Impacts on forestry of changes in society and corresponding land use

Authors: Peter Casey
Publication: New Zealand Journal of Forestry, Volume N.Z.J.For. 2018, Issue N.Z.J.For. 63(4) 2019, pp 9-12, Jan 2019
Publisher: New Zealand Institute of Forestry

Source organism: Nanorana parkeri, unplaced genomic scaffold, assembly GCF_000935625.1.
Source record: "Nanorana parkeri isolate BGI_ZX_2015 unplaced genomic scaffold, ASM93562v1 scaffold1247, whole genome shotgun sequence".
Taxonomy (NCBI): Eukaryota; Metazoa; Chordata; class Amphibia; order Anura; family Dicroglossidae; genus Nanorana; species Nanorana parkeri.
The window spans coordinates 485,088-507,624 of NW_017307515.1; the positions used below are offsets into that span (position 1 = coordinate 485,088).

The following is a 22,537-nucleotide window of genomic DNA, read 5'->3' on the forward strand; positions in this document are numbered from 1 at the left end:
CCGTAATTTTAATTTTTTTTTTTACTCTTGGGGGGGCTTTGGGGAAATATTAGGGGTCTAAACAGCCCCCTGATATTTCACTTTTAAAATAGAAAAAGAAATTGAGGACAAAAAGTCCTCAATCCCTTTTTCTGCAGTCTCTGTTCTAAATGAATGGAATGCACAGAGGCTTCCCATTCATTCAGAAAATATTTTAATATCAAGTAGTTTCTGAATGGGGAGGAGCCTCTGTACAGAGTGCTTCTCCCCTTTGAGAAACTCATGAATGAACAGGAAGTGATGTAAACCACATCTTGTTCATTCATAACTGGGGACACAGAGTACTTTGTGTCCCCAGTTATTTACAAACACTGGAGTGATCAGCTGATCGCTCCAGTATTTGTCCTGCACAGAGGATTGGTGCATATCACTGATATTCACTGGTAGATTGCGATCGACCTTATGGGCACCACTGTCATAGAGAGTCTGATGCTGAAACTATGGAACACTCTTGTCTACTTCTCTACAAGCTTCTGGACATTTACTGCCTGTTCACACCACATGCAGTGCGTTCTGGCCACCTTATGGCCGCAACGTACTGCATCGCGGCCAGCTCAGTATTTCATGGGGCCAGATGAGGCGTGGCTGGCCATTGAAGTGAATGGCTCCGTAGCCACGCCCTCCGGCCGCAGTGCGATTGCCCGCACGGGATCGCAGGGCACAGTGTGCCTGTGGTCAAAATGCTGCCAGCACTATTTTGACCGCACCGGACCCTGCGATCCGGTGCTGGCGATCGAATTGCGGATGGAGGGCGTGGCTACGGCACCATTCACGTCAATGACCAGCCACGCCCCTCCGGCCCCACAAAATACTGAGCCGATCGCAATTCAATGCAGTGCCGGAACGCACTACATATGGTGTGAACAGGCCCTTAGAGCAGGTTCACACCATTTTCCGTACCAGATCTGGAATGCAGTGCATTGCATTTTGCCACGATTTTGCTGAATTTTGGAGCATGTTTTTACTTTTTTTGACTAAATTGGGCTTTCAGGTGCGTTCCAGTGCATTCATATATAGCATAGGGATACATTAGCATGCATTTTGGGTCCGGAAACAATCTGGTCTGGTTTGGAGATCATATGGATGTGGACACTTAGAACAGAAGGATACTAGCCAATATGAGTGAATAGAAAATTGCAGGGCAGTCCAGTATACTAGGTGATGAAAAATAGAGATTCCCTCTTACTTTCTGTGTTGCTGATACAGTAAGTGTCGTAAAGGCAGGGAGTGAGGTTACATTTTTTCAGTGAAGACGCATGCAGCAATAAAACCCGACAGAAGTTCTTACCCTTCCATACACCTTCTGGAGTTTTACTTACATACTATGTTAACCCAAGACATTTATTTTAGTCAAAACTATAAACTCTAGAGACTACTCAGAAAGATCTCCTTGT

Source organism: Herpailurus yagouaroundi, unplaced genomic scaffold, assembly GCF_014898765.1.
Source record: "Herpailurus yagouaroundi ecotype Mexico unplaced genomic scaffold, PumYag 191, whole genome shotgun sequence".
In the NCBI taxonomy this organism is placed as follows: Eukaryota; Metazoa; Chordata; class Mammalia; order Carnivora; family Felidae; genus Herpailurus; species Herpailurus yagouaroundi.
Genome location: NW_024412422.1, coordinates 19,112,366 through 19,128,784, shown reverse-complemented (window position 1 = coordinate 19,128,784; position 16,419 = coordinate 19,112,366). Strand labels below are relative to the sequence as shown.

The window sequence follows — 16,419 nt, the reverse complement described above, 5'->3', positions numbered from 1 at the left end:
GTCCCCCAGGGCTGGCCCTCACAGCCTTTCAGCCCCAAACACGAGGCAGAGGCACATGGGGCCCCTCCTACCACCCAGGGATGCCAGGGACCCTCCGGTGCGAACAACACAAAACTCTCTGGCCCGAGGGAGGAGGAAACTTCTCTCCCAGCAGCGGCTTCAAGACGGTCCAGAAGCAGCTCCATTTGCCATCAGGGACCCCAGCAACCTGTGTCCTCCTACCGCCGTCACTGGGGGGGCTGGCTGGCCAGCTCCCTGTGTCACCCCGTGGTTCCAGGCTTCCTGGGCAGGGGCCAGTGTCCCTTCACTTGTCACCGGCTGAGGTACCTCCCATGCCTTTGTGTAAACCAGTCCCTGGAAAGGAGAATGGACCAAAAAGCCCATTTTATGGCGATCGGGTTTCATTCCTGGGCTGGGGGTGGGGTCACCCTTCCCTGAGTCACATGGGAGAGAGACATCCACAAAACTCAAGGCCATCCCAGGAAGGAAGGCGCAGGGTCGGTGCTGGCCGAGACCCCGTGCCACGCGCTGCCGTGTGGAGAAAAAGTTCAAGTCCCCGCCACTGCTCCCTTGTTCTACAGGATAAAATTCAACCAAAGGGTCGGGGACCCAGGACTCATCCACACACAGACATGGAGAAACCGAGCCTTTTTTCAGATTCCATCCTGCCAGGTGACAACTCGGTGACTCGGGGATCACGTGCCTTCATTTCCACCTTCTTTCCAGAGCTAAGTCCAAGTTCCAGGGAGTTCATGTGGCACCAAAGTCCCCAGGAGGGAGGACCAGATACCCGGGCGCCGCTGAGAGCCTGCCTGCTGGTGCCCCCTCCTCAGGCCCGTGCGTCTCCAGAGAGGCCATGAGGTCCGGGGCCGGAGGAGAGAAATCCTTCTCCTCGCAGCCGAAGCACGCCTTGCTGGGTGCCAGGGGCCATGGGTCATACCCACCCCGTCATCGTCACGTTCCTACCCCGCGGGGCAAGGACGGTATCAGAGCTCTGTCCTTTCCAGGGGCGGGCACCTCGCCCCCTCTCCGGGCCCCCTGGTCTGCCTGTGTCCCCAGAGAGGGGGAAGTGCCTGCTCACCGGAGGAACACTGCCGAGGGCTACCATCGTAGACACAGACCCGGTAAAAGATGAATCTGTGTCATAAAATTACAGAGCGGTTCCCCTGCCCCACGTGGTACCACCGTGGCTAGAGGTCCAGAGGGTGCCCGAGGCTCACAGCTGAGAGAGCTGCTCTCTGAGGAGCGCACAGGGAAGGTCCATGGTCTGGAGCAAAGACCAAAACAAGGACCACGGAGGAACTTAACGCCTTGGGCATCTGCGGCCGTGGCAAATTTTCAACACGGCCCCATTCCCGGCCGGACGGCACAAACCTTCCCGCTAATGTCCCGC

Abstract: Changing New Zealand land use This paper is about potential rates of change and, as part of that, how forests can play a greater role in enhancing and optimising New Zealand’s future social, environmental, cultural and economic future. The theme of the Nelson 2018 conference was collaboration, which can be defined as, ‘The action of working with someone to produce something.’ What is change? ‘Make or become different’ (Oxford Dictionary). So, in terms of working with others, how well prepared is our mindset for change and the potential pace of that change? Also where have we come from regarding forest coverage of New Zealand? Around 1000 AD, before humans arrived in this country, forest covered more than 80% of the land. The only areas without tall forests were the upper slopes of high mountains and the driest regions of Central Otago. Following the arrival of Maori around 1250 to 1300 AD, large tracts of forest were removed due to fire, mainly on the coasts and eastern sides of the two main islands.
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